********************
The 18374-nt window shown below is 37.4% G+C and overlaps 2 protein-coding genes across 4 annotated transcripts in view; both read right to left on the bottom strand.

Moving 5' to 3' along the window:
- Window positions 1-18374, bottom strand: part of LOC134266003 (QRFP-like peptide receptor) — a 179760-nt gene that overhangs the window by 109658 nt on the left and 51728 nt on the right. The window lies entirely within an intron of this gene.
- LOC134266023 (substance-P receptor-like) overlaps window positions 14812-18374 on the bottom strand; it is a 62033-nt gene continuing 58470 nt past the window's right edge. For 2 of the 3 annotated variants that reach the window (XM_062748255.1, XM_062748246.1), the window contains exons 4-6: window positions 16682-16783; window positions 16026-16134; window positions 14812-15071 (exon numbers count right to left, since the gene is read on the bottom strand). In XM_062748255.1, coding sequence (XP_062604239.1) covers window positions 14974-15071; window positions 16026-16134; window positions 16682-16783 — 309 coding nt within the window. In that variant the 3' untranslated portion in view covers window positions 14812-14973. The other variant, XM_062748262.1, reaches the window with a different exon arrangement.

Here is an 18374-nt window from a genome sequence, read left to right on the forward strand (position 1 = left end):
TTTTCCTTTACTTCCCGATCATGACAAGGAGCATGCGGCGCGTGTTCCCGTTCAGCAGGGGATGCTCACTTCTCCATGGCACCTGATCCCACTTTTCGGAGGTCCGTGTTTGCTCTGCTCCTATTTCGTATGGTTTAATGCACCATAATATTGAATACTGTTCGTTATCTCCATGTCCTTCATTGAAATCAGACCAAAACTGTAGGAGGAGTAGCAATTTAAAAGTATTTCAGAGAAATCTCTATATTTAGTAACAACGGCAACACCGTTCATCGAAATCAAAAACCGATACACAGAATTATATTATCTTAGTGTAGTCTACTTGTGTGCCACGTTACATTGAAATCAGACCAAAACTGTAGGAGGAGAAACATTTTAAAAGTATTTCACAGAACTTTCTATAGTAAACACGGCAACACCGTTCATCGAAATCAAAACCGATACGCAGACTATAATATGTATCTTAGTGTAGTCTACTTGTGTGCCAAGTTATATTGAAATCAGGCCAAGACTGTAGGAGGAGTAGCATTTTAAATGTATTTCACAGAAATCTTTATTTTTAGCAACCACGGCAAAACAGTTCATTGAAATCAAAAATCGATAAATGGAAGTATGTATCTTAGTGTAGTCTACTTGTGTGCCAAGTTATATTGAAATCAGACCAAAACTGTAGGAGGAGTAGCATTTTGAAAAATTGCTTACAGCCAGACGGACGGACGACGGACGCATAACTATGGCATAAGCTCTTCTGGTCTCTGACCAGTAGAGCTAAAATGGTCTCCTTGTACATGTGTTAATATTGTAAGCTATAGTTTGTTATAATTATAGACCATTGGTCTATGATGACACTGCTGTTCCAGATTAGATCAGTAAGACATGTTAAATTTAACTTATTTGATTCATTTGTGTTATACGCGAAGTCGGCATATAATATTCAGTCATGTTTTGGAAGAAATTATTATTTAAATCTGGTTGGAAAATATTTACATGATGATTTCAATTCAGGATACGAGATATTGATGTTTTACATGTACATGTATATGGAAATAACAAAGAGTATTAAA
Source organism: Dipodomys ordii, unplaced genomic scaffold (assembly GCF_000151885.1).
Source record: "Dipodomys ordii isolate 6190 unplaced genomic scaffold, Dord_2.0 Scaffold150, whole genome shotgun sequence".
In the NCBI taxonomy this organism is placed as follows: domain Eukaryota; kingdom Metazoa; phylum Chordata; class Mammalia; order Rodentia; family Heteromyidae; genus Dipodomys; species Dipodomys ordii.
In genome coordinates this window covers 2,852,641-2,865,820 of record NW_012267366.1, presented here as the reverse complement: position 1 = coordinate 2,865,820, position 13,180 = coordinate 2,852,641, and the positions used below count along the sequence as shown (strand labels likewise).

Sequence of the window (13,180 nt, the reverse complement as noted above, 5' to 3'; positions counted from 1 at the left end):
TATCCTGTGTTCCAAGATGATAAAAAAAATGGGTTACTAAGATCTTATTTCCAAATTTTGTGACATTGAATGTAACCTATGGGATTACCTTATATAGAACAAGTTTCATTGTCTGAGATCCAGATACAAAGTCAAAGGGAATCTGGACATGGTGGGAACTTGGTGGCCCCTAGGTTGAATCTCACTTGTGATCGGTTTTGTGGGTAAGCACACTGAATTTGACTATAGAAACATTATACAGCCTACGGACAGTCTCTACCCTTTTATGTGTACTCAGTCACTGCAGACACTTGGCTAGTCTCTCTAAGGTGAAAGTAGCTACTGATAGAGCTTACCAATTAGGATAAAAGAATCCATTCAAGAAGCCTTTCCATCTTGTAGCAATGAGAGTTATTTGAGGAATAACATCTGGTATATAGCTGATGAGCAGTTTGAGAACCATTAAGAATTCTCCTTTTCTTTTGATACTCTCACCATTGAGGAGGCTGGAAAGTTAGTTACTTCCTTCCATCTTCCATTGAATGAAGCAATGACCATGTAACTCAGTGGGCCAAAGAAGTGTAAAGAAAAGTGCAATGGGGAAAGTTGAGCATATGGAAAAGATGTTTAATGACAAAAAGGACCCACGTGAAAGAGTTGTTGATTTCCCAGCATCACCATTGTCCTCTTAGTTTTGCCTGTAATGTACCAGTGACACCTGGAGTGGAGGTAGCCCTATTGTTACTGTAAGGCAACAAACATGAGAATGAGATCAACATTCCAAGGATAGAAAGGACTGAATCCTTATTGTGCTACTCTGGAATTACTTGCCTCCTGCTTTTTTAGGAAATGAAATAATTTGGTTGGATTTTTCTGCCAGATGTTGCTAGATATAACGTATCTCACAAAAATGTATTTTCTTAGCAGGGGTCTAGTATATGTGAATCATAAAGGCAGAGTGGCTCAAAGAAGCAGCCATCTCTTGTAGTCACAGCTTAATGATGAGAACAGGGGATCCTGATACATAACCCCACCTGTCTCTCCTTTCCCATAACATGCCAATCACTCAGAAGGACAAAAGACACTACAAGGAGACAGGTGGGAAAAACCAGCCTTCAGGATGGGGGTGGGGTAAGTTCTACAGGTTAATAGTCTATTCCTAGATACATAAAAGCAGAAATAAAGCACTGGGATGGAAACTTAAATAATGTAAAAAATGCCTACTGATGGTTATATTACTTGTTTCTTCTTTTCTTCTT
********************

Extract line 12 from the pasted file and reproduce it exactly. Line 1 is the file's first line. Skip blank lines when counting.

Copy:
TATCCTGTGTTCCAAGATGATAAAAAAAATGGGTTACTAAGATCTTATTTCCAAATTTTGTGACATTGAATGTAACCTATGGGATTACCTTATATAGAACAAGTTTCATTGTCTGAGATCCAGATACAAAGTCAAAGGGAATCTGGACATGGTGGGAACTTGGTGGCCCCTAGGTTGAATCTCACTTGTGATCGGTTTTGTGGGTAAGCACACTGAATTTGACTATAGAAACATTATACAGCCTACGGACAGTCTCTACCCTTTTATGTGTACTCAGTCACTGCAGACACTTGGCTAGTCTCTCTAAGGTGAAAGTAGCTACTGATAGAGCTTACCAATTAGGATAAAAGAATCCATTCAAGAAGCCTTTCCATCTTGTAGCAATGAGAGTTATTTGAGGAATAACATCTGGTATATAGCTGATGAGCAGTTTGAGAACCATTAAGAATTCTCCTTTTCTTTTGATACTCTCACCATTGAGGAGGCTGGAAAGTTAGTTACTTCCTTCCATCTTCCATTGAATGAAGCAATGACCATGTAACTCAGTGGGCCAAAGAAGTGTAAAGAAAAGTGCAATGGGGAAAGTTGAGCATATGGAAAAGATGTTTAATGACAAAAAGGACCCACGTGAAAGAGTTGTTGATTTCCCAGCATCACCATTGTCCTCTTAGTTTTGCCTGTAATGTACCAGTGACACCTGGAGTGGAGGTAGCCCTATTGTTACTGTAAGGCAACAAACATGAGAATGAGATCAACATTCCAAGGATAGAAAGGACTGAATCCTTATTGTGCTACTCTGGAATTACTTGCCTCCTGCTTTTTTAGGAAATGAAATAATTTGGTTGGATTTTTCTGCCAGATGTTGCTAGATATAACGTATCTCACAAAAATGTATTTTCTTAGCAGGGGTCTAGTATATGTGAATCATAAAGGCAGAGTGGCTCAAAGAAGCAGCCATCTCTTGTAGTCACAGCTTAATGATGAGAACAGGGGATCCTGATACATAACCCCACCTGTCTCTCCTTTCCCATAACATGCCAATCACTCAGAAGGACAAAAGACACTACAAGGAGACAGGTGGGAAAAACCAGCCTTCAGGATGGGGGTGGGGTAAGTTCTACAGGTTAATAGTCTATTCCTAGATACATAAAAGCAGAAATAAAGCACTGGGATGGAAACTTAAATAATGTAAAAAATGCCTACTGATGGTTATATTACTTGTTTCTTCTTTTCTTCTT